On May 25, 1904, fumes from a locomotive filled the Williamstown Tunnel and caused the deadliest mining disaster in the history of Dauphin County. Ten men perished in the disaster, which received headlines across America.
In the days after the disaster, a reporter from the Harrisburg Telegraph interviewed a survivor of the disaster. David Watkeys was interviewed after his recovery from the gassing he received inside Williamstown Tunnel. He provides the most vivid eyewitness account of the disastrous event that shook the small community of Williamstown to its foundation.
About 2:30 o’ clock a party of about twenty of us, after finishing the day’s work on the Bear Valley side, started to walk along the tunnel to our homes in Williamstown. As we walked along cracking jokes we did not notice that anything was wrong and as we kept up our jolly conversation our lights showed us the prostrate form of George Kramer lying across the tracks. A loaded coal train went through the tunnel just, ahead of us, and we supposed that Kramer had been hit by the train. Of course there was a lot of steam in the tunnel, but there always is, and we didn’t think anything of that.
We knew that it would not do to let Kramer lie in there, wounded as we supposed he was, and decided that some four or six or us should carry him to the Bear Valley side, while the rest would walk through to the Williamstown end and have an ambulance ready, when Kramer should be brought over on the next train. Everything was dark and murky and we did not pay any attention to Kramer and supposed that he was unconscious from his injuries.
Well, four or six of the boys picked Kramer up and walked to the Bear Valley side, while the rest of us in twos, threes and fives walked on towards the southern end of the tunnel. I was well in the rear with Enoch Morgan, and before we got very far we saw a number of miners’ lights flickering ahead of us, and finally saw several of the men tumble over. I turned to Morgan and said “Enoch, there’s something wrong in here. Look at those fellows dropping ahead there.”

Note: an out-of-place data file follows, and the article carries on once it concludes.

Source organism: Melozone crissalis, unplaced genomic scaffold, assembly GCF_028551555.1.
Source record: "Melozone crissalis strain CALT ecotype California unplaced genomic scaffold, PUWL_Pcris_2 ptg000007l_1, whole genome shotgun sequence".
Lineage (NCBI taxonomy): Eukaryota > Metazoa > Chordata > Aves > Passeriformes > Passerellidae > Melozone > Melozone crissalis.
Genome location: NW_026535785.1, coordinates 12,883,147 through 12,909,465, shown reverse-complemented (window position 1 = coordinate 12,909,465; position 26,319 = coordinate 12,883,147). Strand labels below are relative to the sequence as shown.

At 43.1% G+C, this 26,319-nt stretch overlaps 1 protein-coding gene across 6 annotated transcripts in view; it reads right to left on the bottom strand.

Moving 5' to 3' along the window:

I noticed that Enoch was turning pale and began to totter and about the same time I became so lightheaded I could hardly stand. At that Morgan fell over, while fellows all around me were tottering.
I told Morgan to roll himself over into the ditch, for I was too weak to help him and he did so, his face striding the water in the ditch with a splash. From all I know, he was drowned there. I looked up the track and saw pretty nearly all my companions either swaying or lying – prostrate on the ground. Except for their presence of mind, all might have been killed by the nest train which came along, but they all had presence of mind to roll themselves off the track.
About that time I was so very weak that I could not stand and that is about all I know of it.
Watkeys and more than 40 other men were pulled from the Williamstown Tunnel and were revived. His friend Enoch Morgan and nine other men died inside the tunnel.
Featured Image: The Bear Valley opening of the Williamstown Tunnel